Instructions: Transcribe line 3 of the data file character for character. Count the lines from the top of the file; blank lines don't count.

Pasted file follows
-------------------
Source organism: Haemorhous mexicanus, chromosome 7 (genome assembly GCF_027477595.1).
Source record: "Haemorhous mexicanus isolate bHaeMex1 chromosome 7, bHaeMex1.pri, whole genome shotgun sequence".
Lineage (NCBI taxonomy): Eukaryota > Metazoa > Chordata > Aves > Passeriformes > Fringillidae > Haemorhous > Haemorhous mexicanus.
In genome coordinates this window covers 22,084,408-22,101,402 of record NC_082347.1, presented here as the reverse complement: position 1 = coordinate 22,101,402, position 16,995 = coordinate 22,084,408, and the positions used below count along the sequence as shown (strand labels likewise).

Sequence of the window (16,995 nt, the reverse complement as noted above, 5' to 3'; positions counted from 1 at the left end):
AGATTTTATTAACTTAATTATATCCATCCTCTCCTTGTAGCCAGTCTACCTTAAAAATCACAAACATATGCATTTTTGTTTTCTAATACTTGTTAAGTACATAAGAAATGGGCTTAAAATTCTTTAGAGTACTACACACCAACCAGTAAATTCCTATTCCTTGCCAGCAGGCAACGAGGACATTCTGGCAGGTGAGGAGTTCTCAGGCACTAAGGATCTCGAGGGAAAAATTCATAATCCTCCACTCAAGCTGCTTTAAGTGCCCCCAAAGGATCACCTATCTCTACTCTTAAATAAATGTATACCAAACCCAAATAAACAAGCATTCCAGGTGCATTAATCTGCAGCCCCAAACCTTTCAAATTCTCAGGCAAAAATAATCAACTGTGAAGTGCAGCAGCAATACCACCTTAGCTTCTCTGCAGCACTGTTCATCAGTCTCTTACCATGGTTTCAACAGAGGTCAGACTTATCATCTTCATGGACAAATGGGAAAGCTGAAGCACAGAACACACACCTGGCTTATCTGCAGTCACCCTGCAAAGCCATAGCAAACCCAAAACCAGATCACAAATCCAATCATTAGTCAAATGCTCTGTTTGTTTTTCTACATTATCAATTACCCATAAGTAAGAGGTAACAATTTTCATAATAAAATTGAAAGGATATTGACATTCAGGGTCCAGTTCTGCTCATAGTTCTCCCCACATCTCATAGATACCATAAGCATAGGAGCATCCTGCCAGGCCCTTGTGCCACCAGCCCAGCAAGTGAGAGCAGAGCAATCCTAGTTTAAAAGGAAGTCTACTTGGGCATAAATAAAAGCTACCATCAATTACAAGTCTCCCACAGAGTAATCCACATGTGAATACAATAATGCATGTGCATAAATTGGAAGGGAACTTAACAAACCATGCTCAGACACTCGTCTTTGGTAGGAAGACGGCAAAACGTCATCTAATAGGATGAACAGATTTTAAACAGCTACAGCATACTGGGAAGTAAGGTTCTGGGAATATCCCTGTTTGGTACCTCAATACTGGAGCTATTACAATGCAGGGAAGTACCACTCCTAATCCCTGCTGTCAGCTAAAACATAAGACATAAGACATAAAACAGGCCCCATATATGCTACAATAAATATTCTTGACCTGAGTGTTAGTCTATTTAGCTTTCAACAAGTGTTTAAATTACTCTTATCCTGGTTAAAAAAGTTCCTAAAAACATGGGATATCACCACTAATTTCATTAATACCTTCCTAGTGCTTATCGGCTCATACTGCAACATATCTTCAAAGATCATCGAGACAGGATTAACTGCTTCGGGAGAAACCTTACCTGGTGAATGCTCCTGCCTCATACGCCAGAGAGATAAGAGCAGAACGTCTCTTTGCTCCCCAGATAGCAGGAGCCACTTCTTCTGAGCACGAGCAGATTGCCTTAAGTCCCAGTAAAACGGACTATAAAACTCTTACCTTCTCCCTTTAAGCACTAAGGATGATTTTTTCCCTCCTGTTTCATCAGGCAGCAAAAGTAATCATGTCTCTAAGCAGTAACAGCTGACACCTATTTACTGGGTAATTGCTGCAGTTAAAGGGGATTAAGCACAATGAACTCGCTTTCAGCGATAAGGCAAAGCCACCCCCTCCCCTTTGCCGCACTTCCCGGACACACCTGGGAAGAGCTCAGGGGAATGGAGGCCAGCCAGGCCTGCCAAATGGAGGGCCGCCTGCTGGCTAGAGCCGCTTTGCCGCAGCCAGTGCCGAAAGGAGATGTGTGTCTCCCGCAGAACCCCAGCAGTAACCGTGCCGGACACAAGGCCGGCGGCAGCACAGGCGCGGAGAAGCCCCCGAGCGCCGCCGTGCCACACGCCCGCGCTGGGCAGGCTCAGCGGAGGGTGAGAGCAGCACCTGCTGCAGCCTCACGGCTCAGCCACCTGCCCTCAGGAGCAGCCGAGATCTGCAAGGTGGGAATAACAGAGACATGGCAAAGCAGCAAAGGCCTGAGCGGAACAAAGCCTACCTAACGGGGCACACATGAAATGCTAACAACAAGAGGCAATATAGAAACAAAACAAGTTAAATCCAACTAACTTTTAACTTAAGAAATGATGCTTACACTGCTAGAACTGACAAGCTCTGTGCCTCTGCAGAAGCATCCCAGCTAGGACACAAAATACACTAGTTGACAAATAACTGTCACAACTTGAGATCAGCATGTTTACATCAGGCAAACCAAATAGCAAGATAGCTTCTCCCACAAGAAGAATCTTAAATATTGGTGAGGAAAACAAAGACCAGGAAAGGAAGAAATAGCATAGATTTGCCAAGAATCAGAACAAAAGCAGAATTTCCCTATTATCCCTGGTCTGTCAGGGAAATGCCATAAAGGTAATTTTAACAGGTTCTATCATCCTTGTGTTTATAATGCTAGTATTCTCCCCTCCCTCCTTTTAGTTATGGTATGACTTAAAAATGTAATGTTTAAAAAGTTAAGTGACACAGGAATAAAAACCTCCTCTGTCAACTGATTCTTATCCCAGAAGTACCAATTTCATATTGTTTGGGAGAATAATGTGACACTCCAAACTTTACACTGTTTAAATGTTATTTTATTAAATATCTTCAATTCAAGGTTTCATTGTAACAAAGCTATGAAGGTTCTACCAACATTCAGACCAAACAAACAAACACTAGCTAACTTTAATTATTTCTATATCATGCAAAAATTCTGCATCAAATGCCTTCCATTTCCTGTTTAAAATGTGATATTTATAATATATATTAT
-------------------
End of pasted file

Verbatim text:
Lineage (NCBI taxonomy): Eukaryota > Metazoa > Chordata > Aves > Passeriformes > Fringillidae > Haemorhous > Haemorhous mexicanus.